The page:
This is probably a good thing. Certainly it is good that parts of the ocean and of the landscape get set aside and kept from extraction. Extraction is a lousy way to do things.
However, it is worth noting that this action still comes within an old paradigm of operation that causes problems. Given the political climate, the action may be good and necessary, but we ought to consider how to improve it.
Very soon, huge amounts of California's Sierra Nevada mountains will burn--huger sections than what just did. This is predictable for several reasons. Warming temperatures, reduced vegetation, and mismanagement of water resources by large vested interests and bribed officials have deepened the area's naturally prominent droughts. Most of the pines are going through a die-off similar to that involved in the American chestnut blight a few years back. Many are dying to a bark beetle, but of course that involves other causes.
Setting aside areas as wilderness sure gave me some beautiful places to walk through as a boy and as a young man, and it did save much of that area from the worst of the earlier and more direct ravages of commercial exploitation. However, the landscape that Europeans first found was not a pristine wilderness untouched by human civilization, but a landscape enriched by some 15,000 or more years of human involvement. When post-agriculturalists invaded, one of the keystone species that they removed was Homo sapiens. Of course, there were soon many more humans than before, but we did not fill the same niche because human activity is so extensively determined by customs, and they or we did not and do not have the same customs.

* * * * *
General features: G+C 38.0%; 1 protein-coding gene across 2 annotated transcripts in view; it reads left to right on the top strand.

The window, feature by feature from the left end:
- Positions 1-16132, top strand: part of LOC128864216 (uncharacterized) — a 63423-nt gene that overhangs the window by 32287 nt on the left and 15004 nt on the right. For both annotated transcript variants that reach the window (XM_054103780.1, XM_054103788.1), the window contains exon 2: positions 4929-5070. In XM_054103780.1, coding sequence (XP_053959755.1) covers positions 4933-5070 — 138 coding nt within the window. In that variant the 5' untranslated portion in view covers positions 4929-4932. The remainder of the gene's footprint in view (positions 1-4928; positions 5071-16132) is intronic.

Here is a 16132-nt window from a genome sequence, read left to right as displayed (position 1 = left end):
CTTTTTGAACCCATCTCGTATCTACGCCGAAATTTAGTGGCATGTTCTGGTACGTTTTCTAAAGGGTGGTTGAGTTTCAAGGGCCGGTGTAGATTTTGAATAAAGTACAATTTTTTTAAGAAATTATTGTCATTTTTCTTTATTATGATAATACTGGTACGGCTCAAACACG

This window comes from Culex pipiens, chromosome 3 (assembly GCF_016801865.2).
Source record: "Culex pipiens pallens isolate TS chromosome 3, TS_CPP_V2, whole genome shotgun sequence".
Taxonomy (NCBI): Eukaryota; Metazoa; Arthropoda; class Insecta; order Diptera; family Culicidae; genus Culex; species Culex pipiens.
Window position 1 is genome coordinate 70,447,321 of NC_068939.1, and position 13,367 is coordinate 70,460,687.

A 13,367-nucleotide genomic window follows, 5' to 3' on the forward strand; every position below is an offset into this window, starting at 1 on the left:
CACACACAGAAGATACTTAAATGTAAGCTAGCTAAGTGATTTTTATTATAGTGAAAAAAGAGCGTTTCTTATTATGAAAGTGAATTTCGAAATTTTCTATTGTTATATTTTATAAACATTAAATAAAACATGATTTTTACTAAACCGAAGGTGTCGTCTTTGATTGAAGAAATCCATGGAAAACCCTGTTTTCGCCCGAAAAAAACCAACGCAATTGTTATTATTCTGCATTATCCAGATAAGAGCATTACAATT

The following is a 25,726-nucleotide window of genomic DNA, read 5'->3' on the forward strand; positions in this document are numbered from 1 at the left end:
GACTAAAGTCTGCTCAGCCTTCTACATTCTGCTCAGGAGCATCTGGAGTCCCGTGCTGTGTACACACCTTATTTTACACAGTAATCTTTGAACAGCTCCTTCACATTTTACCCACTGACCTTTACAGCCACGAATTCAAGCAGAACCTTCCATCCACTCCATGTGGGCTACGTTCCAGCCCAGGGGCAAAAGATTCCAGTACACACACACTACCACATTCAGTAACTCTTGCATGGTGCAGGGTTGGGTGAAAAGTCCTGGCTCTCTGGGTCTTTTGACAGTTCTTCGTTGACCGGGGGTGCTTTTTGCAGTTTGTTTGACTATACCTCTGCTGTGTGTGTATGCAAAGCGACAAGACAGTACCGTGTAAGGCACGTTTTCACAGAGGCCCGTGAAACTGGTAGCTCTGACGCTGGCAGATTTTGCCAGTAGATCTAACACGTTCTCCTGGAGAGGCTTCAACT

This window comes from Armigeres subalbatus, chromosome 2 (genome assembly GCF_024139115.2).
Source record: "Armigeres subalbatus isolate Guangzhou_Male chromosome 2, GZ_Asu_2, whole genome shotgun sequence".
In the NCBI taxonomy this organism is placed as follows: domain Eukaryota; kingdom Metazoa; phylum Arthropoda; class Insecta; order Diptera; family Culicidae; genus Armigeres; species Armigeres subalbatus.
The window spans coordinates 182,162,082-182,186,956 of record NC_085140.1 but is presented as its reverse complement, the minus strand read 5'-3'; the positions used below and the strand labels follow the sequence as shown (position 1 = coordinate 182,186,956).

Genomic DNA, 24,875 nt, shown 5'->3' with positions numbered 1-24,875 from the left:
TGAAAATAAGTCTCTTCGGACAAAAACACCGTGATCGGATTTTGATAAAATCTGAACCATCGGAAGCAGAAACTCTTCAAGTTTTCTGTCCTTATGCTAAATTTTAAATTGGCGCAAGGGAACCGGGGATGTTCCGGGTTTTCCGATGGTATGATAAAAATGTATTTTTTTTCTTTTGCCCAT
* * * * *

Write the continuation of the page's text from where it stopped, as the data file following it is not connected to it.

The Sierras are now falling because there is little human upkeep within them and also because there is much human extraction and exploitation around them. We did little to save them by setting them aside. We would have had to set aside far, far wider swaths of are, ultimately the area that is causing the crisis of climate and toxicity and erosion and global extinction.
That presents the problem in an interesting way. If we are to repair things almost exclusively by setting aside area to keep it from human exploitation, we have to set aside the planet and go infest something else or exterminate ourselves.
Is this an inevitable result? I do not think so: human activity is extensively determined by customs, and not all humans live or as live as post-industrial or post-agricultural societies have lived. Returning to neolithic or mesolithic models would kill most of us, but that is by no means even an option anyway, let alone the only one. But that does not mean that we cannot take ideas from such societies and others to design a way that works. People had something like a garden across the continents of the Americas for thousands of years, and that despite all the usual sorts of human squabbles. It is time to garner the fruits of post-industrial civilization and electronic communication to do something of the sort again, to use the momentary largesse of energy to establish an initial foothold, including to overcome our ignorance of the methods required, and to establish over time modes of behavior.
it is nice there's a marine sanctuary. Tick tock.